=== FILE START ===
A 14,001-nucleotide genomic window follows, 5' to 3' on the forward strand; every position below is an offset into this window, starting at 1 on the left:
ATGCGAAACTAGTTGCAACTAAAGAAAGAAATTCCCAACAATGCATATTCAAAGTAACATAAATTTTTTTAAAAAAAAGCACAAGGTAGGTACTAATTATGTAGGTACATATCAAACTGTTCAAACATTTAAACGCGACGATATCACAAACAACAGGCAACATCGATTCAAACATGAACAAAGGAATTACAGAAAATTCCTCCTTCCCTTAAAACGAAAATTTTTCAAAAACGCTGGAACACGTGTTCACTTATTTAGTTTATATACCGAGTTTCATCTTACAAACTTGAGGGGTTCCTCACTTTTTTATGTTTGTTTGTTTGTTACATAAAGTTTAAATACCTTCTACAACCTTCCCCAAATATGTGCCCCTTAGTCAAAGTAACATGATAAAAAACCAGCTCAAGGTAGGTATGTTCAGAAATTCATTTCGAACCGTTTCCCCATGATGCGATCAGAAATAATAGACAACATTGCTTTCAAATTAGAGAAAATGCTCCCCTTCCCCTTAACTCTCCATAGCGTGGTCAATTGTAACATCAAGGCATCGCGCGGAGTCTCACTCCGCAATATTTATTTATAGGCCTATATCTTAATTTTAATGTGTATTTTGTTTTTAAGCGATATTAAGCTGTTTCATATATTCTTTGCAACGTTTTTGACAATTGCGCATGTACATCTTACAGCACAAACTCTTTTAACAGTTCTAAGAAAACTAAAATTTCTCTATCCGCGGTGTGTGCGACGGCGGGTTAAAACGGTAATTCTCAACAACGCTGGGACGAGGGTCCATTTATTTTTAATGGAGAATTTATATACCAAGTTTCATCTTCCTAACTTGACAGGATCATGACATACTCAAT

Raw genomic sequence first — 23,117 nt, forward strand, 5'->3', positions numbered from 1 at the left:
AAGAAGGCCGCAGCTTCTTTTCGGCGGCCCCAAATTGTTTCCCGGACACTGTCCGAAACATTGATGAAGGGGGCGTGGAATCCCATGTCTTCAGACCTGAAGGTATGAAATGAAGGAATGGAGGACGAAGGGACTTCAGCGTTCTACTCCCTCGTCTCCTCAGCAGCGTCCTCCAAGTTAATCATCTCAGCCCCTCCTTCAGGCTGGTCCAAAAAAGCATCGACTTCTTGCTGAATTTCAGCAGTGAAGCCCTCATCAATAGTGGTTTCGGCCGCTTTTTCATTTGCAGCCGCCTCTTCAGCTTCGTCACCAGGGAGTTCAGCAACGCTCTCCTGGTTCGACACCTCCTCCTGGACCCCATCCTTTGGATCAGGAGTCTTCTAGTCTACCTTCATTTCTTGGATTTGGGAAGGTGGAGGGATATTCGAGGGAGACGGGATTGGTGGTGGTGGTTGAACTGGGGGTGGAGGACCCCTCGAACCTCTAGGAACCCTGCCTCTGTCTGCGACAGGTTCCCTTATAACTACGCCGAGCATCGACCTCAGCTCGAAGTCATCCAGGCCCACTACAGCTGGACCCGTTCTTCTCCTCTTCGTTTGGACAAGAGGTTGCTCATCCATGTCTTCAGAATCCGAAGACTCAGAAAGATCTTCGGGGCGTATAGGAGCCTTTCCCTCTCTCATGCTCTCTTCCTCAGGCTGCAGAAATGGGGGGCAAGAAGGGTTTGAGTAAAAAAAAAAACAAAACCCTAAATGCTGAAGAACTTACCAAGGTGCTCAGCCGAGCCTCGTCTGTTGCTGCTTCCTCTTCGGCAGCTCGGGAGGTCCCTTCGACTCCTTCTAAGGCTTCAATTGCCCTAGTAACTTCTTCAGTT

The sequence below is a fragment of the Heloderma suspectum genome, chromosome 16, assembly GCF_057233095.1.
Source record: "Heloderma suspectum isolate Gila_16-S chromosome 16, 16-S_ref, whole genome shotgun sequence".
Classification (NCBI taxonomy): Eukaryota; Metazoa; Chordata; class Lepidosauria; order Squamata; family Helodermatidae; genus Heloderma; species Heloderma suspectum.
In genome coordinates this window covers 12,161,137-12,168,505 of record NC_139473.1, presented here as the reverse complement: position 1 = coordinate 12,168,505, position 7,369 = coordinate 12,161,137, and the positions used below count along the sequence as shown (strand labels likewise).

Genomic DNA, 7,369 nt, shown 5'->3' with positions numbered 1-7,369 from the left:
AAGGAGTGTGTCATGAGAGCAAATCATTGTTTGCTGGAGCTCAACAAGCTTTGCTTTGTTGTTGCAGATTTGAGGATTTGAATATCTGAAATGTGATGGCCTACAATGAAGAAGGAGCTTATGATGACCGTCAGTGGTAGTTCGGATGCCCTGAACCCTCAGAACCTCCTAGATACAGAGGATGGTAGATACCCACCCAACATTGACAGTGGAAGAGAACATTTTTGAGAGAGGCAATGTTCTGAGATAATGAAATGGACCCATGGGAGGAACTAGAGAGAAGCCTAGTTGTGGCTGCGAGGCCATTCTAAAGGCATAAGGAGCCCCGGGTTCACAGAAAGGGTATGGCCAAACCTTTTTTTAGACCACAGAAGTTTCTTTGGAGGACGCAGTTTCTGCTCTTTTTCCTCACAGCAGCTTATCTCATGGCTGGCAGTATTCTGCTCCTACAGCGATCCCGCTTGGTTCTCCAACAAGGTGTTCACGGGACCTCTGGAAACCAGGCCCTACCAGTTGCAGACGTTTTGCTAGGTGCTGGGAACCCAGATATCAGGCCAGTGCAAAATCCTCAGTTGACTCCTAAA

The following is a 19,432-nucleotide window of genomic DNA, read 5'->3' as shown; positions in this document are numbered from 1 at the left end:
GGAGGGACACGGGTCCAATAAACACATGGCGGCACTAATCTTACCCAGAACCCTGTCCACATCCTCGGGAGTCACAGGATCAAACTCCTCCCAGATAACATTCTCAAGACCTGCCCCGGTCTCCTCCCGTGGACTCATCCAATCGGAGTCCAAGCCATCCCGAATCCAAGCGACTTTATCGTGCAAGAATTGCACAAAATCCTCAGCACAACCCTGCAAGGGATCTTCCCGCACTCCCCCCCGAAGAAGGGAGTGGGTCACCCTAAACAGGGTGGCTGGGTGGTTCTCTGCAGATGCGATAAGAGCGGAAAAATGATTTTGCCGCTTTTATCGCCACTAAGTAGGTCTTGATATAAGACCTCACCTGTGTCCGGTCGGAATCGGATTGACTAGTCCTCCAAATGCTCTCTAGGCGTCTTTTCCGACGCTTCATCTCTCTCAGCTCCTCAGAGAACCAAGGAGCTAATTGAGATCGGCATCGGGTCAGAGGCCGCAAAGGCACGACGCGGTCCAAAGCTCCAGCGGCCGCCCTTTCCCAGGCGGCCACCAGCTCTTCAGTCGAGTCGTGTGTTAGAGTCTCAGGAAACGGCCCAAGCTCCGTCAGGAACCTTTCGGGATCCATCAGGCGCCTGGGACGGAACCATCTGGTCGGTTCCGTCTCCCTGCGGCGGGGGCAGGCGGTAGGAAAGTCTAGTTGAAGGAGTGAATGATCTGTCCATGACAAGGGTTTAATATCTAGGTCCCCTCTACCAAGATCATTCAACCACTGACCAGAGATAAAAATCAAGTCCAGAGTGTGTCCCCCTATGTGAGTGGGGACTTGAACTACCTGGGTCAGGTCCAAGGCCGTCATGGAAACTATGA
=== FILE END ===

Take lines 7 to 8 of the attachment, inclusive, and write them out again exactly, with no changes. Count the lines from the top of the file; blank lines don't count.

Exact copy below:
Classification (NCBI taxonomy): Eukaryota; Metazoa; Chordata; class Lepidosauria; order Squamata; family Helodermatidae; genus Heloderma; species Heloderma suspectum.
In genome coordinates this window covers 12,161,137-12,168,505 of record NC_139473.1, presented here as the reverse complement: position 1 = coordinate 12,168,505, position 7,369 = coordinate 12,161,137, and the positions used below count along the sequence as shown (strand labels likewise).